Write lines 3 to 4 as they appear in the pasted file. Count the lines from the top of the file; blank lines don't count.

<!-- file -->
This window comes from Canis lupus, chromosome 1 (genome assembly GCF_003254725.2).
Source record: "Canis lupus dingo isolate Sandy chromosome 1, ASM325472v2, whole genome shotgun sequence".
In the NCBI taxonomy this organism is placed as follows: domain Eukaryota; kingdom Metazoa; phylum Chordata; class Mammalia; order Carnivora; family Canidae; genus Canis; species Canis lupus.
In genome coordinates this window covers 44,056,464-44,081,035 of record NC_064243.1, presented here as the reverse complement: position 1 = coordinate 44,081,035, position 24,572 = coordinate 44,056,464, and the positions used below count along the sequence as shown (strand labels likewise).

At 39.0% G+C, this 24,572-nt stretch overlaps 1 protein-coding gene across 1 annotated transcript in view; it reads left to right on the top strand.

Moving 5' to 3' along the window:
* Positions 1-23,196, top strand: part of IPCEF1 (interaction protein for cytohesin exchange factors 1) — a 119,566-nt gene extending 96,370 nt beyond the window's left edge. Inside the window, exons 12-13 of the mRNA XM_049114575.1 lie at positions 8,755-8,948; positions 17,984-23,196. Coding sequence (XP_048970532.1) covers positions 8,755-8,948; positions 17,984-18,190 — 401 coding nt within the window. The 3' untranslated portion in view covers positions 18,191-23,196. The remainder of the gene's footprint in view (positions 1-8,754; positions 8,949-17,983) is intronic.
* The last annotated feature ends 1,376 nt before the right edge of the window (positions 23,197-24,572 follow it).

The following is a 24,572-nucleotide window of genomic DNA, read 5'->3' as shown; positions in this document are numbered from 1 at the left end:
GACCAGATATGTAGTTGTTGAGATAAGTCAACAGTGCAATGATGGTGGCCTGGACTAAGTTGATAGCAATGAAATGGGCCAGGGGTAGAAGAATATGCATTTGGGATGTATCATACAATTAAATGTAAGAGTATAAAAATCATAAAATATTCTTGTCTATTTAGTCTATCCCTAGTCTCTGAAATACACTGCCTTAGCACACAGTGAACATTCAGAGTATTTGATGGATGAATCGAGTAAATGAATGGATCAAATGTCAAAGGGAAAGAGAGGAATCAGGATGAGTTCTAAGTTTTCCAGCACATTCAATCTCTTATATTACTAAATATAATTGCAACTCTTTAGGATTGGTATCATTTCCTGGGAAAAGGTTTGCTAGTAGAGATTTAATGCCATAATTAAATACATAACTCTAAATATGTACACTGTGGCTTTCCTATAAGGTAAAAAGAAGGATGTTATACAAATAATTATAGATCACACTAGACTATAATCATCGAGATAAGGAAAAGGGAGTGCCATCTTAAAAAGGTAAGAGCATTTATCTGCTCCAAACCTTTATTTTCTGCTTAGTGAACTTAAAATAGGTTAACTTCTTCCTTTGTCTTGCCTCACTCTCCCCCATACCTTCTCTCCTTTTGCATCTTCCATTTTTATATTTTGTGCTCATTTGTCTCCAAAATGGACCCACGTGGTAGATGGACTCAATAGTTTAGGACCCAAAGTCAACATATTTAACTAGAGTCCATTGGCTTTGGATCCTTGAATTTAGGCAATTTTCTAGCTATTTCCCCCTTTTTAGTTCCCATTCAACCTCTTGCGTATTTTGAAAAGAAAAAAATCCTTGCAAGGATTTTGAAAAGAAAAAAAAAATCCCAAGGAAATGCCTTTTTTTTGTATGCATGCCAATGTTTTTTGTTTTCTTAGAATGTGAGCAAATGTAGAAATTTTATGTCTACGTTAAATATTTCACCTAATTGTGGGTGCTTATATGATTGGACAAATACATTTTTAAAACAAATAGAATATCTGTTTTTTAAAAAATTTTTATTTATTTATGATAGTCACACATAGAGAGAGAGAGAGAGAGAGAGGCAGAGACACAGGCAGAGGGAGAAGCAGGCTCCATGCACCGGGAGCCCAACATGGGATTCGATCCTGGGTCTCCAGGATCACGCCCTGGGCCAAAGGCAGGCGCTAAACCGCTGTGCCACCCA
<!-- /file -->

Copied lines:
In the NCBI taxonomy this organism is placed as follows: domain Eukaryota; kingdom Metazoa; phylum Chordata; class Mammalia; order Carnivora; family Canidae; genus Canis; species Canis lupus.
In genome coordinates this window covers 44,056,464-44,081,035 of record NC_064243.1, presented here as the reverse complement: position 1 = coordinate 44,081,035, position 24,572 = coordinate 44,056,464, and the positions used below count along the sequence as shown (strand labels likewise).